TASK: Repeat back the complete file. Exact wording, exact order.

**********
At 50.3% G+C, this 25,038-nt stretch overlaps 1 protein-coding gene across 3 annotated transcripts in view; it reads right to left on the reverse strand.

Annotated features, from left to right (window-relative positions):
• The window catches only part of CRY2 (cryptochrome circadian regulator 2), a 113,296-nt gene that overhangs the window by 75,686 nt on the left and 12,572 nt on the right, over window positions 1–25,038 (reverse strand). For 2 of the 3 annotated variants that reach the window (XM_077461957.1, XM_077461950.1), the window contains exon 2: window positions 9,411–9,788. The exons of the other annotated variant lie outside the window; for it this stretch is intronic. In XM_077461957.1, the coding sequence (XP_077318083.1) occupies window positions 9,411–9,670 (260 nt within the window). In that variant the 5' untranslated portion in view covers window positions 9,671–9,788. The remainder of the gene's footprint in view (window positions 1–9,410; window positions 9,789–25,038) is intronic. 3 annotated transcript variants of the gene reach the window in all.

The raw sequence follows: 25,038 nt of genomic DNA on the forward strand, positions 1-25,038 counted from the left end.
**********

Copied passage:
At 50.3% G+C, this 25,038-nt stretch overlaps 1 protein-coding gene across 3 annotated transcripts in view; it reads right to left on the reverse strand.

Annotated features, from left to right (window-relative positions):
• The window catches only part of CRY2 (cryptochrome circadian regulator 2), a 113,296-nt gene that overhangs the window by 75,686 nt on the left and 12,572 nt on the right, over window positions 1–25,038 (reverse strand). For 2 of the 3 annotated variants that reach the window (XM_077461957.1, XM_077461950.1), the window contains exon 2: window positions 9,411–9,788. The exons of the other annotated variant lie outside the window; for it this stretch is intronic. In XM_077461957.1, the coding sequence (XP_077318083.1) occupies window positions 9,411–9,670 (260 nt within the window). In that variant the 5' untranslated portion in view covers window positions 9,671–9,788. The remainder of the gene's footprint in view (window positions 1–9,410; window positions 9,789–25,038) is intronic. 3 annotated transcript variants of the gene reach the window in all.

The raw sequence follows: 25,038 nt of genomic DNA on the forward strand, positions 1-25,038 counted from the left end.